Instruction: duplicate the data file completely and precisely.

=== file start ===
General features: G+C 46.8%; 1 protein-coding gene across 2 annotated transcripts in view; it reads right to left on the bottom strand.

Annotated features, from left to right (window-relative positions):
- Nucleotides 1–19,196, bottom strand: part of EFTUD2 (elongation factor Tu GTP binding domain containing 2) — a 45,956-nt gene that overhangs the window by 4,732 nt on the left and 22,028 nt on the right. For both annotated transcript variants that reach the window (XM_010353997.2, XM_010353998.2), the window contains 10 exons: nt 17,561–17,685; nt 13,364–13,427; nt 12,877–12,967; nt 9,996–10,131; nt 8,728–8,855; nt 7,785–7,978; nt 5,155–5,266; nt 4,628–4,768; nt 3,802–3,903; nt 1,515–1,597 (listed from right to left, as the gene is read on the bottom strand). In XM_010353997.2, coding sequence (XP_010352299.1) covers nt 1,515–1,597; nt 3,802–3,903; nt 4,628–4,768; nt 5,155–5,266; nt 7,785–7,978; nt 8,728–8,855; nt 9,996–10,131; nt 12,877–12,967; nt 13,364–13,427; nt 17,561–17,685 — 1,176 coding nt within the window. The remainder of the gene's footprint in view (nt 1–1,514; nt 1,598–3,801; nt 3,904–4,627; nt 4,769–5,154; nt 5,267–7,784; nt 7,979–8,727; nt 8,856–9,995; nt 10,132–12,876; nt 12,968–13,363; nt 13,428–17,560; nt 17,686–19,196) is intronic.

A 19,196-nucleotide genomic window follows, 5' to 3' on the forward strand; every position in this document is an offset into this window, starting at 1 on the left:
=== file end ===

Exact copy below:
General features: G+C 46.8%; 1 protein-coding gene across 2 annotated transcripts in view; it reads right to left on the bottom strand.

Annotated features, from left to right (window-relative positions):
- Nucleotides 1–19,196, bottom strand: part of EFTUD2 (elongation factor Tu GTP binding domain containing 2) — a 45,956-nt gene that overhangs the window by 4,732 nt on the left and 22,028 nt on the right. For both annotated transcript variants that reach the window (XM_010353997.2, XM_010353998.2), the window contains 10 exons: nt 17,561–17,685; nt 13,364–13,427; nt 12,877–12,967; nt 9,996–10,131; nt 8,728–8,855; nt 7,785–7,978; nt 5,155–5,266; nt 4,628–4,768; nt 3,802–3,903; nt 1,515–1,597 (listed from right to left, as the gene is read on the bottom strand). In XM_010353997.2, coding sequence (XP_010352299.1) covers nt 1,515–1,597; nt 3,802–3,903; nt 4,628–4,768; nt 5,155–5,266; nt 7,785–7,978; nt 8,728–8,855; nt 9,996–10,131; nt 12,877–12,967; nt 13,364–13,427; nt 17,561–17,685 — 1,176 coding nt within the window. The remainder of the gene's footprint in view (nt 1–1,514; nt 1,598–3,801; nt 3,904–4,627; nt 4,769–5,154; nt 5,267–7,784; nt 7,979–8,727; nt 8,856–9,995; nt 10,132–12,876; nt 12,968–13,363; nt 13,428–17,560; nt 17,686–19,196) is intronic.

A 19,196-nucleotide genomic window follows, 5' to 3' on the forward strand; every position in this document is an offset into this window, starting at 1 on the left: